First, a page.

*Fau [Proto Polynesian]
Hibiscus tiliaceus, "Beach Hibiscus" (Malvaceae).
From PROTO MALAYO-POLYNESIAN *baRu, Hibiscus tiliaceus , "Beach Hibiscus" (Malvaceae).
through PROTO OCEANIC *paRu, Hibiscus tiliaceus;
and PROTO OCEANIC *vaRu, Hibiscus tiliaceus.

Proto Nuclear Polynesian: *Fau
Tongan: Fau (Hibiscus tiliaceus, "Beach Hibiscus", Malvaceae);
Samoan: Fau (Hibiscus tiliaceus);
Rapanui: Hau ("Thread");
Marquesan: Fau ~ Hau (Hibiscus tiliaceus);
Hawaiian: Hau (Hibiscus tiliaceus); Hau kuahiwi (Hibiscadelphus spp., Malvaceae);
Tahitian: Hau (Hibiscus tiliaceus);
Tuamotuan: Fau (Hibiscus tiliaceus);
Rarotongan: 'au (Hibiscus tiliaceus);
Maori: Whau (Entelea arborescens, Tiliaceae); Whauwhau, Whauwhaupaku (Pseudopanax arboreus, Araliaceae).

Hibiscus tiliaceus - Fau
(Palolo Marine Reserve, Apia, Samoa)
Hibiscus tiliaceus - Fau
(Palolo Marine Reserve, Apia, Samoa)

Ilocano (Philippines): bago (Hibiscus tiliaceus, "Beach Hibiscus", Malvaceae);
Tagalog (Philippines): balibago (Hibiscus tiliaceus);
Gitua (North New Guinea): paru (Hibiscus tiliaceus);
Mota (Vanuatu): varu (Hibiscus tiliaceus);
Fijian: vau (Hibiscus tiliaceus).

Proto-Polynesian: *Fausele (Hibiscus variety or Hibiscus-like tree).
Māori: *Houhere (Hoheria populnea, Malvaceae).

The tree most often referred to by reflexes of this word and its ancient Proto-Malayo-Polynesian antecedent, Hibiscus tillaceus, is as useful as it is widespread. The name itself, although undergoing evolutionary changes as it travelled with the Austronesian explorers from the Philippines to Polynesia, retained its meaning intact until it reached the ends of the earth, Rapanui and Aotearoa, where the "beach hibiscus" was not found, but the memories of its attributes remained and are reflected in the new referents.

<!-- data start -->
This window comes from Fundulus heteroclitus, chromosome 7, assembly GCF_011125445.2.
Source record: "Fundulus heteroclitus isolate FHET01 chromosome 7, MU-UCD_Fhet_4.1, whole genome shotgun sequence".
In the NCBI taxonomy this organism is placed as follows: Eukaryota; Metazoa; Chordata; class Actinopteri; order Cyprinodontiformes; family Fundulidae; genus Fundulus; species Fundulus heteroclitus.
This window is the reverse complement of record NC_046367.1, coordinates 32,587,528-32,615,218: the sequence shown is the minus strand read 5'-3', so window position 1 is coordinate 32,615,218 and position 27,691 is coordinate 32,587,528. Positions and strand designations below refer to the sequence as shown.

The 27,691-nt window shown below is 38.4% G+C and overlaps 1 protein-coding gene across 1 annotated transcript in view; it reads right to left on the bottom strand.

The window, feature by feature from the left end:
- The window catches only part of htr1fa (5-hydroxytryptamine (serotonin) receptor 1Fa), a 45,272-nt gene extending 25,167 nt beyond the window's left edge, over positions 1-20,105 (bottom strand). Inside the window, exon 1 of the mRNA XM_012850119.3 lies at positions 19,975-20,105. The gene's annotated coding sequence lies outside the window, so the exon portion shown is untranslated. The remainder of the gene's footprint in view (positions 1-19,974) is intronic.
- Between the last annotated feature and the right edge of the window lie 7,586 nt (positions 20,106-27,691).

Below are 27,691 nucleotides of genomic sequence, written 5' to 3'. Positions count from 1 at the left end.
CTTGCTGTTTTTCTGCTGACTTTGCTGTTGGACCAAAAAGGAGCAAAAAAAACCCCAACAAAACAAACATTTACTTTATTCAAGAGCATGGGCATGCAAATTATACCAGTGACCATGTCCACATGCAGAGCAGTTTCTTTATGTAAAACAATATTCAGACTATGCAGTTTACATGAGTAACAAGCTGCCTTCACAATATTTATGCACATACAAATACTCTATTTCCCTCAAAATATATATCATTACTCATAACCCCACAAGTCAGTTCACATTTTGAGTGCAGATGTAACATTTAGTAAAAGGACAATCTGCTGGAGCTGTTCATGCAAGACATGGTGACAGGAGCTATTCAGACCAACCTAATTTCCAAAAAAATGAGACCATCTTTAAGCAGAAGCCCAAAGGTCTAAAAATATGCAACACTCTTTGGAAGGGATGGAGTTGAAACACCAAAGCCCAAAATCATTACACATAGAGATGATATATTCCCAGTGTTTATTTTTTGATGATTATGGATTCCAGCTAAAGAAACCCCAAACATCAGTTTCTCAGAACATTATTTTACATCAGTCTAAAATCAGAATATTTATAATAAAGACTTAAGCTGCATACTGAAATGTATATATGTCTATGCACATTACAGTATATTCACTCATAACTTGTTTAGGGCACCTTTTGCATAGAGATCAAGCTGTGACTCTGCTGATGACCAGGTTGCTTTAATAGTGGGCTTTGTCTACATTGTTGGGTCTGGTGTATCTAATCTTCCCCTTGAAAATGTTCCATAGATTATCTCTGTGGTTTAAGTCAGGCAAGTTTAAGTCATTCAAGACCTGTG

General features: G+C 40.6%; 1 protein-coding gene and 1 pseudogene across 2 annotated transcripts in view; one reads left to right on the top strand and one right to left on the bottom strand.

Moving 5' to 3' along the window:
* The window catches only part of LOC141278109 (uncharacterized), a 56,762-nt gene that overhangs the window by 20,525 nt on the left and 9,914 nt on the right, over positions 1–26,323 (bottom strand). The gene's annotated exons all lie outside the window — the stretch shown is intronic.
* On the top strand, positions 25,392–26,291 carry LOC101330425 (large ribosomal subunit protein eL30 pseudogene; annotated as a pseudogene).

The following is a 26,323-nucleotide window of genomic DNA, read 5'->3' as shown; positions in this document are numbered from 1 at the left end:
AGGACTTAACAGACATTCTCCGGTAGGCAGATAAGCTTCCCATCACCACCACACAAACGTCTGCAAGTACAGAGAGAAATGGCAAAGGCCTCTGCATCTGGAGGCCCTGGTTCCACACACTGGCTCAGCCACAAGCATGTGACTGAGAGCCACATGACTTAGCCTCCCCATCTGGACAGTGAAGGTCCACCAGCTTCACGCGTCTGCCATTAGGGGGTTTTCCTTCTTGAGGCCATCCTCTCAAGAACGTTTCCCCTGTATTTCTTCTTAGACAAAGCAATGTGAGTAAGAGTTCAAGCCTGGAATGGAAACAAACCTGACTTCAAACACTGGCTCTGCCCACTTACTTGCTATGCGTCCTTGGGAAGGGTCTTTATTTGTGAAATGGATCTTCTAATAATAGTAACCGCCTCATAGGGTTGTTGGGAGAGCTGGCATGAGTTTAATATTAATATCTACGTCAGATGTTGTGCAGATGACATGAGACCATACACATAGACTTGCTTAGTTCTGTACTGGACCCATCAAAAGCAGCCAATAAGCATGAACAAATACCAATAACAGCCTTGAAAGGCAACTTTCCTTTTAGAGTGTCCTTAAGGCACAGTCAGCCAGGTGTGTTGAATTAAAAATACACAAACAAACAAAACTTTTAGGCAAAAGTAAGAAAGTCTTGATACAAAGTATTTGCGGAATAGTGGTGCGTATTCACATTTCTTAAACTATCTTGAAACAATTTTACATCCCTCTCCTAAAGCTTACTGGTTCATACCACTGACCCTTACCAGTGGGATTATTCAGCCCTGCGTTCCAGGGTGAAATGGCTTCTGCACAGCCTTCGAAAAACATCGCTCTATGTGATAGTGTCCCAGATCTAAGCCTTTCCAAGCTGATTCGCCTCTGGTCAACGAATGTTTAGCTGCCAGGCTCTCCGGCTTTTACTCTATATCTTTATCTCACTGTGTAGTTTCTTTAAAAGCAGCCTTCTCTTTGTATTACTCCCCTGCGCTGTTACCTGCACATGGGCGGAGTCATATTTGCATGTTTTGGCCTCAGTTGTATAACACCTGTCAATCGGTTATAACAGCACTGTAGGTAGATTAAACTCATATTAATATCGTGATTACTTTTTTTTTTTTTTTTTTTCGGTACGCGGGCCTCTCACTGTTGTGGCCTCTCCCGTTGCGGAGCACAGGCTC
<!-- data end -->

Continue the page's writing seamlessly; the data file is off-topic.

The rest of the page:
One of the fascinating qualities of Hibiscus tillaceus is the way its flower changes colour as the day progresses, bright yellow in the morning (as in the photographs at the top right of this page and below), fading to a pale pink at the end of the day (as in the picture to the left), before the petals drop and carpet the sand.

Watch this space! This is a page still very much under construction, but which contains the essential linguistic and botanical information, along with a few pictures. Text with information about the plants and their names will be added progressively as soon as time permits. See the "News" for February 2016 for more information.

Solo Hau
Hibiscus tiliaceus - Hau
(Honoka'a, Hawaii)

Fungi with Fau
Mushrooms growing at base of Hibiscus tiliaceus - Fau
(Siumu, Upolu, Samoa)

Leaves of Hibiscadelphus sp. - Hau kuahiwi
(Kilauea Forest Park HQ, Hawaii)

Hau reaching for the sky
Hibiscus tiliaceus - Hau
(Honoka'a, Hawaii; close-up of flower in photo on the left)

Hau-leaf edges
Leaves and unopened flower buds of Hibiscus tiliaceus - Hau
('Imiloa Planetarium, Hilo, Hawaii)

Hau-leaf edges
Flower of Hibiscadelphus giffardianus - Hau kuahiwi
(Kīpuka Puaulu, Hawaii Volcanoes National Park, Hawaii)

Further information : (See W. A. Whistler, Plants of the Canoe People, and other works relating to plants in various parts of Polynesia listed in the Bibliography).

Photographs: Flower of Hibiscadelphus giffardianus, showing the unusual "unopened" petals was taken at Kīpuka Puaulu, Hawaii Volcanoes National Park by Karl Magnacca. Other photographs: Samoa R.B. & S.A., Hawaii R.B.


Te Mära Reo, c/o Benton Family Trust, "Tumanako", RD 1, Taupiri, Waikato 3791, Aotearoa / New Zealand. This work is licensed under a Creative Commons Attribution-Noncommercial 3.0 New Zealand License